Het opheffen van hondenverboden in het centrum van de stad kan hen de beste vriend van een zakenman makenoktober 3, 2019
As Marlborough businesses try to make the CBD more attractive, one solution could be staring them in the face, with puppy dog eyes. Sophie Trigger does some digging.
First they were banned, then they were allowed, then they were banned again. Could council do another dog leg on dog laws?
Marlborough has had a storied history with man’s best friend, following a town centre ban in Blenheim in the late 1990s and many years of conflicting policies there after.
Marlborough district councillor Jamie Arbuckle said he arrived at the council in 2010 to a contradiction – the dog control bylaw prohibited dogs from the town centre and the dog policy allowed them.
“I don’t know how it got out of kilter, that the policy and bylaws were conflicting,” said Arbuckle, who chairs the animal control sub-committee.
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“The main thing was the signage said ‘no dogs’ and people generally were abiding by the signage.”
On October 1, 2012, the council adopted a new policy and bylaw – a 35-page document – which set the record straight. Dogs were not allowed in the Blenheim central business district.
The bylaw change followed contentious submissions from more than 300 people, including 22 who appeared in person over two days of hearings.
Since the official dog ban was introduced in 2012, the council has had 10 complaints involving dogs in prohibited areas, and 15 infringements.
Nine of these related to a dog in the prohibited CBD area, incurring a $300 fine.
All nine went to court because the fines were not paid, and in two of the instances, the owner did not have to pay the fine.
Blenheim dog owner Deborah Marett often walks her dog Billy along the Taylor River, but does not think the town centre is a place for dogs.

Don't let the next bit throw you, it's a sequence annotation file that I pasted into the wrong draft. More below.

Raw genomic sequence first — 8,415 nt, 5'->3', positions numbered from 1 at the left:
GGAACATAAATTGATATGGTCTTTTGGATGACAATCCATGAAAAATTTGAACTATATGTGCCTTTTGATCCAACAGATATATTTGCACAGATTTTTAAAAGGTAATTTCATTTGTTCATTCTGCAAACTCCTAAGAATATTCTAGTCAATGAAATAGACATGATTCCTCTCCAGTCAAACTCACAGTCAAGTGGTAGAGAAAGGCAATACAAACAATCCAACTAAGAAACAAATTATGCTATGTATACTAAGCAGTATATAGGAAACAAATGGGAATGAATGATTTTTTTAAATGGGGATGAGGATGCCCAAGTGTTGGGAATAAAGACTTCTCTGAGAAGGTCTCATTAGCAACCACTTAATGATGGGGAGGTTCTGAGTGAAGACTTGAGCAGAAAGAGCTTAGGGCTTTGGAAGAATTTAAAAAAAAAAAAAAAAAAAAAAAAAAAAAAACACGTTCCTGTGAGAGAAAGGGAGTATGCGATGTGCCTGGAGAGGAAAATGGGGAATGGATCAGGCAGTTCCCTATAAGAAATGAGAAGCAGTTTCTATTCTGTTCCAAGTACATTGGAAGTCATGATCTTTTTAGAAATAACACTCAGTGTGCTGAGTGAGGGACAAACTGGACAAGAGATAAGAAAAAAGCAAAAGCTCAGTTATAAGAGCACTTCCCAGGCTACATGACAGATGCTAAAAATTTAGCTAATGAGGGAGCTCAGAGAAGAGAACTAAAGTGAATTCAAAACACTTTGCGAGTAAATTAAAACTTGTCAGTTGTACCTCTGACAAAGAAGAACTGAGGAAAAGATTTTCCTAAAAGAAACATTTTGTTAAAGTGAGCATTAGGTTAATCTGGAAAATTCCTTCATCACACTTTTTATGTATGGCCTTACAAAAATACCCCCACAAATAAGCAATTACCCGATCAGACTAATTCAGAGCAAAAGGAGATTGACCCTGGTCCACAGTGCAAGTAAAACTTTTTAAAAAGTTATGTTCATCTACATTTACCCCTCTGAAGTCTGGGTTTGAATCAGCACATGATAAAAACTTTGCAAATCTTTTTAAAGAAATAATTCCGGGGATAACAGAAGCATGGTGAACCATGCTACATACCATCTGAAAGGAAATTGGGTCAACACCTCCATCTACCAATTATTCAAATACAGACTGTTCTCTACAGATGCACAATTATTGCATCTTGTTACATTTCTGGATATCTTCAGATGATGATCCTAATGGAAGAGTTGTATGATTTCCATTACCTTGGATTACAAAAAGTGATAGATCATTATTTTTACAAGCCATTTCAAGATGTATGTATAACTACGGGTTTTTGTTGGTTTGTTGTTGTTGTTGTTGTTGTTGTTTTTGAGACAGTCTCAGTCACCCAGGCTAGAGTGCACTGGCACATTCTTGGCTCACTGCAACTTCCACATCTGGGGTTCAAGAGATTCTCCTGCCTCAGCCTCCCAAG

“I don’t see any need for them to go into town, unless you’re impaired in some way,” Marett said.
Back at the beginning of 2012, The Marlborough Express reported that any mention of dog policy and bylaw “usually creates a slew of online discussion and letters to the editor”.
More than seven years on, the same is still true. A Marlborough Express article published last week about livening the Blenheim CBD prompted renewed calls for dogs to be allowed in the town centre.
The 65th Black Hawk National Dog Show will take place in Blenheim from October 2-5. The show will feature 1400 dogs from more than 120 breeds, competing at A&P Park, the Stadium 2000 and the Marlborough Convention Centre.
The council plans to lift the town’s dog control bylaw during the show, allowing dogs in town for the first time in a dog’s life. Arbuckle said council will use the show as a trial run for another bylaw change, measuring its success on the number of public complaints.
“Any feedback will be recorded and will feed into future bylaw review.”
One of the main attractions for Blenheim’s dog owners is being able to take their dog to a cafe, but cafes were divided on the idea.
Market Street Cafe owner Dianne Grant said she wouldn’t enjoy having dogs outside her business – they would frighten her.
“Only because I’m afraid of big dogs, I wouldn’t like to have to walk past a big dog outside the cafe or a shop,” Grant said.
“I wouldn’t sit next to a big dog. With little kids, you never know what a dog’s going to do.”
Thomas & Sons Eatery waitress Lottie Savage said lifting the dog ban probably wouldn’t affect business.
“I think it’s probably a good idea, because Taylor River’s so close,” Savage said.
“It might be nice to have people who are out and about already just popping into town, if they’re just getting a coffee or doing a wee job on a Saturday morning.”
A dog-friendly town centre could even reduce cars in the area, bringing more foot traffic to local businesses.
Little Cafe on Charles owner Sharon Evans said her business welcomed furry friends, even when they turned up illegally from time to time.
“We don’t mind at all, we love dogs,” Evans said.
“And the people that do bring dogs have well-trained dogs. They don’t hurt anybody, they just sit there.”
Former mayor Liz Davidson was a staunch supporter of lifting the dog ban. In fact, she remembers campaigning with her King Charles Cavalier spaniel Rufus outside the council building, protesting dog laws imposed in the late 1990s.
She had “a whole succession of dogs over many years” and used to walk her rottweiler Kaiser – “a real character of a dog” – through town in the early 90s.
“Sometimes I’d sneak them through town. You could work out your route so you just weren’t quite in the central area.”
Davidson said she was excited about a dog-friendly October in the town centre.
“Provided they pick up their poo, I don’t see anything wrong with it myself,” Davidson said. “It will give dog owners the opportunity to see if their dogs are well-behaved or not.”